After 6 years, $195,000 spent, Donald Judd’s “Untitled 1982” once again graces south campus

Donald Judd’s sculpture “Untitled 1982” in its new location on south campus on Wednesday, Oct. 30. // Photo by Ana Soltero

By Ana Soltero

Donald Judd’s sculpture, “Untitled 1982,” returned to campus on Oct. 29. 

This sculpture can be described as a box consisting of six cor-ten steel panels. It first sat near Old Main and Edens Hall, but was removed in December 2013 when the sculpture was deemed to be rusting and unsafe by former director of the Western Gallery, Sarah Clark-Langager.

“The rusting in one of the panels … was probably rusted for an inch or two at the bottom,” Kit Spicer, the dean of the College of Fine and Performing Arts, said. 

While the green lawn near Edens was selected as the resting spot for “Untitled 1982” by Donald Judd himself, what no one thought about is how Western sits on a bog

“There was a pond there and it had been filled, but still the water [level] is very high, which meant that the sculpture never dried,” Hafthor Yngvason, director of the Western Gallery, said. 

When cor-ten steel rusts, it creates its own protective surface. Under the right conditions, the rusting stops. 

“[What] they did not know when they placed the sculpture is that if cor-ten steel does not dry, it just keeps rusting, so that location was terrible,” Yngvason said. “It was always like it was raining inside of it because of all the humidity or the water constantly around it.” 

Approximately six years and $195,000 later, “Untitled 1982” sits near the Flag Plaza and Academic West. Yngvason said the location was chosen because the green lawn area is similar to its original location.

Yngvason and the Judd Foundation worked with the geology department to pick the right location, he said.

“They provided me the testing showing what’s under here,” Yngvason said. “There is no problem with water, it just runs off. There is more wind here so that helps to dry the sculpture.”

Only half of the six original cor-ten steel plates were kept. The rest were refabricated. At first, only five of the six panels were thought to be salvageable.

“There is the question whether, if Donald Judd [was] alive, whether he would have said, ‘That’s fine.’ He had to have the steel fabricated. He did not make it,” Yngvason said.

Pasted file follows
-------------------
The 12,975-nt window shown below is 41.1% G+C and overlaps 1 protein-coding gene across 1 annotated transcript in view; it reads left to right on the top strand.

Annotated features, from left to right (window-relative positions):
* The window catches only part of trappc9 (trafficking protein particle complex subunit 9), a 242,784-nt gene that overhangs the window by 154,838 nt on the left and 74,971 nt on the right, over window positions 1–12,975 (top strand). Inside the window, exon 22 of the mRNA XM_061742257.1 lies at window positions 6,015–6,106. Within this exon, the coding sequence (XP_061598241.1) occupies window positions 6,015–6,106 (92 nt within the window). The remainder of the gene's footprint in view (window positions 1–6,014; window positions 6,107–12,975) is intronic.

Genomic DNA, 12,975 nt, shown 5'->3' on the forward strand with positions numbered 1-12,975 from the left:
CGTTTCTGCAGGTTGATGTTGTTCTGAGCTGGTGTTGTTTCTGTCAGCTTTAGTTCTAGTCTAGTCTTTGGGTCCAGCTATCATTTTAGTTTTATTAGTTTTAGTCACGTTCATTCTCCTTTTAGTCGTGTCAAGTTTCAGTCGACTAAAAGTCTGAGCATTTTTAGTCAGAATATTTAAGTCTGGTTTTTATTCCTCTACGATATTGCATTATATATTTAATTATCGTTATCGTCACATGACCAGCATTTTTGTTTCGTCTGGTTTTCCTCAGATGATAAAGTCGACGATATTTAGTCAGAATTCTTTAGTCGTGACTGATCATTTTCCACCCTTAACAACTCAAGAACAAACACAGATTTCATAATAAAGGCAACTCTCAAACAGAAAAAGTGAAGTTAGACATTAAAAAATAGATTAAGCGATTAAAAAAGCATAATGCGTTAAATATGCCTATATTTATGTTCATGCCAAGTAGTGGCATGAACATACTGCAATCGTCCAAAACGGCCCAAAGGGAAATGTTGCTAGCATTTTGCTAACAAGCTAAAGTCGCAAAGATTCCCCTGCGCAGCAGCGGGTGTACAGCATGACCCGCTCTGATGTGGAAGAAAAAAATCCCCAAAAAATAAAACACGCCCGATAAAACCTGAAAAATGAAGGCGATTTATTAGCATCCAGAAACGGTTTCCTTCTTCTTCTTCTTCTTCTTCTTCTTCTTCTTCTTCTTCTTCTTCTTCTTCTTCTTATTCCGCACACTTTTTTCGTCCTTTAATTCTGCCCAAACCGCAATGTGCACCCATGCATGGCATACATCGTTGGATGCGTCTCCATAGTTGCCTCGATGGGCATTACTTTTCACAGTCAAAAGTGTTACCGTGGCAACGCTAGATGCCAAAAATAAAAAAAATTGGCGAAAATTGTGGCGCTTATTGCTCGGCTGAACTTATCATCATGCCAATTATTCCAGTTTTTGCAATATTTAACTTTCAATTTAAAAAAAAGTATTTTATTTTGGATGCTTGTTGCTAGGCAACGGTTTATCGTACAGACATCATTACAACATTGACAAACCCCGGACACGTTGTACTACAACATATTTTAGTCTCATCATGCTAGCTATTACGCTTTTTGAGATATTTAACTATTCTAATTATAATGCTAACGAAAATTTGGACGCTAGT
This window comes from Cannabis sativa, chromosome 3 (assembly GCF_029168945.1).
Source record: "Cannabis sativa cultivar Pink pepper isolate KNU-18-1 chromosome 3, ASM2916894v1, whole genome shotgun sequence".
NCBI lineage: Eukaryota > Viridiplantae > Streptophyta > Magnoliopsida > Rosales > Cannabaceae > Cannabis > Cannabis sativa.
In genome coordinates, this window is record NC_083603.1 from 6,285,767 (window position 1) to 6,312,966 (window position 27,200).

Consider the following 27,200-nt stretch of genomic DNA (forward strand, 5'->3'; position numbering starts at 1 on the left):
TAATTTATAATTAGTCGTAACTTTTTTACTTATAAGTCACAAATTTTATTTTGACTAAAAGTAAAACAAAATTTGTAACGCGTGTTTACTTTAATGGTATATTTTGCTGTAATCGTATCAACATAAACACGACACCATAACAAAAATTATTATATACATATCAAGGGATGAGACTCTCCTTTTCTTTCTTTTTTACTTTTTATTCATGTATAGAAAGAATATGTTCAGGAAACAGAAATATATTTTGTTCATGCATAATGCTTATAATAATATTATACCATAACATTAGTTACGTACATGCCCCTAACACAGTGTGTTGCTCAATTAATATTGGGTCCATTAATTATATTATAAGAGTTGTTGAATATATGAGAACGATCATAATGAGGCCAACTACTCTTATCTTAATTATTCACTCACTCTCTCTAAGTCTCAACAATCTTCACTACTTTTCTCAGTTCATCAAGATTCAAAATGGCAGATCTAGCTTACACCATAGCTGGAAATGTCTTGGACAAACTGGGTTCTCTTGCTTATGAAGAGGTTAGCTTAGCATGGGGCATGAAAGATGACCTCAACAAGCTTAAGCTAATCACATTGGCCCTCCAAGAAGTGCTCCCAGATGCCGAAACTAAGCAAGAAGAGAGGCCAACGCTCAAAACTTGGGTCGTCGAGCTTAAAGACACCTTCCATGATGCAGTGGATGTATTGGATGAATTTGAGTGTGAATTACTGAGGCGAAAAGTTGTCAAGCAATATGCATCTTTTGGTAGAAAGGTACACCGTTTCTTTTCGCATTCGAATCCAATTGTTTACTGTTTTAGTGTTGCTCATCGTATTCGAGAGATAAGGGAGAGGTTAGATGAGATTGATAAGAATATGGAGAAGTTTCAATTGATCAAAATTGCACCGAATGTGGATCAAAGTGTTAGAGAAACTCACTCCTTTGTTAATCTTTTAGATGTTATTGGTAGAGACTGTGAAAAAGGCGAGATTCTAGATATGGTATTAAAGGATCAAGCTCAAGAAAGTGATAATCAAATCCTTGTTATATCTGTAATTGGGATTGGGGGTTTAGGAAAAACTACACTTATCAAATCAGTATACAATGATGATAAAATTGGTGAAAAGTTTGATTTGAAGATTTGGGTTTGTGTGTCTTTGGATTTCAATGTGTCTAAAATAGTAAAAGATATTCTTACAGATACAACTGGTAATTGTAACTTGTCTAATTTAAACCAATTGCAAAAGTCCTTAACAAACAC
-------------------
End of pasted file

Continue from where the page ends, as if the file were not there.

During the restoration process, Yngvason said they talked to Flavin Judd, Donald Judd’s son. Flavin Judd felt uncomfortable about rebuilding the sculpture, Yngvason said. Two conservators from Fabrication Specialties, a restoration company in Seattle, looked at the sculpture and concluded that the outside panels could be saved, but the inside panels were gone. 

“I can’t tell by looking at them,” Spicer said. 

Fourth-year political economy student Evan Shuster said he believes the sculpture, “increases the general beauty of Western’s campus.”

However, not everyone has the same appreciation for the art.

“If I wanted to observe things [that are] random and beautiful, possess[es] intricacy, strength and grandiosity, I would look no further than the forest,” said Spencer Mills, a fourth-year accounting and management student. 

Spicer, on the other hand, said he enjoys seeing the sculptures as he walks through campus.

 “I think these are such a present part of daily life,” Spicer said. “You almost forget they are here and what the magnitude of them is.”

2 comments

  • This isn’t great reporting. Why highlight the price without explaining where the money came from, which were grants specifically for art restoration? Instead, this is getting picked up on other places on the internet as Western wasting almost $200k that could have gone to other things on campus, which isn’t true. https://medium.com/gaia-wwu/acquire-or-maintain-a764e771edd2

  • The coastal indigenous tribes allow their totem poles to collapse and slowly dissolve back into the earth. Saving this sculpture, much as I love Don Judd, is a bit akin to freeze-drying Fluffy the cat.

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